Update: SONAR Recorded off of San Juan Island
Posted April 9, 2009 at 3:31 pm by Ian Byington
Jenny Atkinson is the director of the Whale Museum, and she files this update to Jeanne’s report from yesterday:
Beginning at 7 p.m. on April 7, hydrophones operated by The Whale Museum and Beam Reach Marine Science and Sustainability School started picking up unusual sounds. Hydrophones off the coastline of Lime Kiln State Park and another node about 4 km north recorded SONAR pings and what sounded like garbled human speech. These sounds became alternately louder and softer in one or the other of the two hydrophone receiving locations. Recordings of SONAR and other sounds continued until Wednesday, April 8, 3 a.m. PST. The sounds from these hydrophones stream live via the internet on the public-accessible site www.orcasound.net. Samples of the recorded sounds are archived there.
Examination of the recorded sounds shows that the sound levels at the southern location, Lime Kiln Lighthouse, were usually higher than at the more northern location off the west-side of San Juan Island.
It is likely that the sound source was generally south of San Juan Island. Dr. Val Veirs, president of the The Whale Museum’s Board and professor of Physics (emeritus) at Colorado College, stated that “The received levels of the signals at Lime Kiln Lighthouse were about the most intense sounds that the hydrophones there have recorded in the past several years of continuous operation.”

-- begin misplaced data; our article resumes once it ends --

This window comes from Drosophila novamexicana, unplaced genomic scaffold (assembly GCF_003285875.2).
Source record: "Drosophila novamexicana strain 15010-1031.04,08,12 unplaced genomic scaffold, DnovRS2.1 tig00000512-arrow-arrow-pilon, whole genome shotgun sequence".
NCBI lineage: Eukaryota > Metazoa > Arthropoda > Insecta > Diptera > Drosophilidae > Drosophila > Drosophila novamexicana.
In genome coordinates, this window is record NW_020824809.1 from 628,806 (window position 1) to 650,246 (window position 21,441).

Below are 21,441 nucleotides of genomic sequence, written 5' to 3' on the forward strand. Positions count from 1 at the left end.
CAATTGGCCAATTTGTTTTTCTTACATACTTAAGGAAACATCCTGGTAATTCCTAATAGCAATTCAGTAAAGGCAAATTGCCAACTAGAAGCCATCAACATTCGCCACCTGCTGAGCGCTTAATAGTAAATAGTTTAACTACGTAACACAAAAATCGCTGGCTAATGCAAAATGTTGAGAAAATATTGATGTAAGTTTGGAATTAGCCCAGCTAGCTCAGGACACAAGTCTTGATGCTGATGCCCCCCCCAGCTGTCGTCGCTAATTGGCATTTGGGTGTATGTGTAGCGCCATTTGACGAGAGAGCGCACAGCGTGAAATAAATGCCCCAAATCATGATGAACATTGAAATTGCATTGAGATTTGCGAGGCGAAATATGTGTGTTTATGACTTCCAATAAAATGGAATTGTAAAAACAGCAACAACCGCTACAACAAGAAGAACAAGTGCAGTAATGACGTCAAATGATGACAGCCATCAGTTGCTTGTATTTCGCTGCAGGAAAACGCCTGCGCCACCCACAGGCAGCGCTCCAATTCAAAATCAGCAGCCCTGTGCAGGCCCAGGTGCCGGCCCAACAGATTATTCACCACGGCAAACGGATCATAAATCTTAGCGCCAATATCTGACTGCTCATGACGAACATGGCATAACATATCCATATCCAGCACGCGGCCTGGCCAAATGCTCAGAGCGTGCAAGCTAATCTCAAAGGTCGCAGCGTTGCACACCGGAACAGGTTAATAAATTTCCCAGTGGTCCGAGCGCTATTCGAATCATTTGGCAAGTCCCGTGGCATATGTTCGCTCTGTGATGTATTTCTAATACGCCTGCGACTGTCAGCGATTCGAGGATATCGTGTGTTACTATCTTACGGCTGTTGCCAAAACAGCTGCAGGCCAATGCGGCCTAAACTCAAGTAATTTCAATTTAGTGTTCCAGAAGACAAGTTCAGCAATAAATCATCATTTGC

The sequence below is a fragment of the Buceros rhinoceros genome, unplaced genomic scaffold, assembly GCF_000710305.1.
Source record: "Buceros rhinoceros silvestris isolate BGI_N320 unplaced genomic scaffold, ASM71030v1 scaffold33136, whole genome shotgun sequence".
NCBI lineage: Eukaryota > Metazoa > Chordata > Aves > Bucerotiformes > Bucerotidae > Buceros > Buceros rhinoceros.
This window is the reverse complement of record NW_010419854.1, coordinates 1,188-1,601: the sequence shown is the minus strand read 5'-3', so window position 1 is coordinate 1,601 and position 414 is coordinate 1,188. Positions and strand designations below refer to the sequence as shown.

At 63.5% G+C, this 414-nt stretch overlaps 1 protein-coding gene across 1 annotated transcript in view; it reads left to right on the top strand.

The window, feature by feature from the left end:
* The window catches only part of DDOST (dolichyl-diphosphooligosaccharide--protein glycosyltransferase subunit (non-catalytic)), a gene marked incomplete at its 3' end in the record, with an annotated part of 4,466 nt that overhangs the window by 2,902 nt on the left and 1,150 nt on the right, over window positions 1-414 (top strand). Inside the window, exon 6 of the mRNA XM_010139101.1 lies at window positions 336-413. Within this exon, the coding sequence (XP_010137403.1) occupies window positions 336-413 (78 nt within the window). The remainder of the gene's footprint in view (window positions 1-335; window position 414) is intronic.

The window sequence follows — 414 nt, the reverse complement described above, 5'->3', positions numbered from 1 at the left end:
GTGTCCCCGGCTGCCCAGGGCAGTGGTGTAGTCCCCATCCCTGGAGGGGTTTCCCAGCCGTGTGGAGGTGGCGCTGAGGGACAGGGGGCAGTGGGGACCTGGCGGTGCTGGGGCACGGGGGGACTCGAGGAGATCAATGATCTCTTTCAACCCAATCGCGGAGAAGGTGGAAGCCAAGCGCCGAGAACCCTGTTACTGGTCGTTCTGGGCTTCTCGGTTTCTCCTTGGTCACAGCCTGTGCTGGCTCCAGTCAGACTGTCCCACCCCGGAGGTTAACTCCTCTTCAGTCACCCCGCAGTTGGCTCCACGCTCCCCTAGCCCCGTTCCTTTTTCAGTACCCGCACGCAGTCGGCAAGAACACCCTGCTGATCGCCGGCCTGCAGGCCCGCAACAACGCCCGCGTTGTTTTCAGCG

The highest received levels came from SONAR pings. The highest received levels were approximately 140 dB re 1 microPascal. This is approximately the same as the most intense SONAR signals recorded in May 2003 when the US Navy Guided Missile “Shoup” transited the waters of Haro Strait (here’s the report). The base frequency of the SONAR pings was about 3 kHz which suggests that the SONAR is the Navy’s mid-frequency sonar which was implicated in the death of multiple beaked whales in the Bahamas October 2003.
Dr. Veirs said that “We have been told that the US Navy reported that a submarine, the USS San Francisco, was operating in the Strait of Juan de Fuca at the time that we made our observations and that the ‘garbled voices’ we heard were used for communication between the submarine and a surface tender. We estimate that the distance between our hydrophone at Lime Kiln Lighthouse and the submarine was in the neighborhood of 10 nautical miles and for our hydrophones to pick up the strong signals that they did, the submarine was emitting sound with source level in the range 175 dB to 225 dB re 1 microPa@1m.”
These sounds were heard for many miles in a variety of underwater locations from the east at Whidby Island, to the north of San Juan Island and out toward the ocean in the Strait of Juan de Fuca. The Whale Museum has not received reports of stranded or injured marine animals. If you see an injured or stranded marine mammal, please contact the San Juan County Marine Mammal Stranding Network (800–562-8832).
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Categories: Around Here, Enviro Corner
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